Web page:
Oprah Winfrey, the billionaire media mogul who is recognized as one of the most influential women in the world, uses art to keep her grounded.
Last week, Winfrey was honored for her career and cultural impact with her own exhibit at the Smithsonian National Museum of African American History and Culture (NMAAHC) called "Watching Oprah: The Oprah Winfrey Show and American Culture," which opened June 9 and will run through June 2019.
Although Winfrey has her very own exhibit at an art institution dedicated to the African American experience, she keeps a special artwork at her home to keep her grounded.
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During NMAAHC’s inaugural Women’s E-3 Summit on Empowerment, Entrepreneurship and Engagement, Winfrey explained how she keeps a six-foot tall painting in her house of an enslaved African American woman on the auction block holding her daughter's hand to keep her grounded — and to remind her to never forget the people who have made it possible for her to be where she is today. The billionaire says she has owned the painting for 30 years.
The painting is titled, "To the Highest Bidder" by Harry Roseland. According to the billionaire media mogul, she placed the six-foot tall painting at the center of her house to symbolize the foundation of her life. Winfrey explains that the location of the painting forces her to see it whenever she moves about the house.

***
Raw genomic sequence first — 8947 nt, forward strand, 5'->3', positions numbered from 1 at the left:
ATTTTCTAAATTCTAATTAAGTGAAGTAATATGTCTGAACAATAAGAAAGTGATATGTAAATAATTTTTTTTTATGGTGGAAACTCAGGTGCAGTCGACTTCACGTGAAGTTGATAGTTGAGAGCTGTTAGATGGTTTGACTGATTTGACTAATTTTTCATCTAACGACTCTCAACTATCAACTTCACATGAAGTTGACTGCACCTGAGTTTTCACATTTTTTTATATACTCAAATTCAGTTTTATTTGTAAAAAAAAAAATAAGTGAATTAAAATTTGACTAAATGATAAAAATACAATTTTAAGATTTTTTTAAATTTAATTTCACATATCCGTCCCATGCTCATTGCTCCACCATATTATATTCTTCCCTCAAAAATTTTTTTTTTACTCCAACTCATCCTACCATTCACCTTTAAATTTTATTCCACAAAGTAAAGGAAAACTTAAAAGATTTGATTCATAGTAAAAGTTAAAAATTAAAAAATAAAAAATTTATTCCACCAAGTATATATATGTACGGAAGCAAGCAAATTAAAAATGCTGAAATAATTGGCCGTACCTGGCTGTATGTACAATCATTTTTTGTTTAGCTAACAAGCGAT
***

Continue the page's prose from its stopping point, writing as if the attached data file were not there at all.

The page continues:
'To the Highest Bidder' by Harry Roseland
"I cannot come in the door... or I cannot leave without passing that painting. I am reminded of where I come from every day of my life," Winfrey said. “I am reminded every day of my life. And I am reminded because I never want to forget it,” she added.
Oprah Winfrey describes "To the Highest Bidder" painting
In addition to the painting, Oprah also said that she has a framed list of enslaved African American people listed in ledgers next to other property such as cows, horses and buggies. The media mogul said she often stops in front of the list and speak their names out loud along with their ages and the prices they are being sold for and then reflects on the fact humans were being sold like livestock and work tools.
"And I force myself to observe the absurdity and the obscenity of prices being affixed to each one should they be placed up for sale," Winfrey said.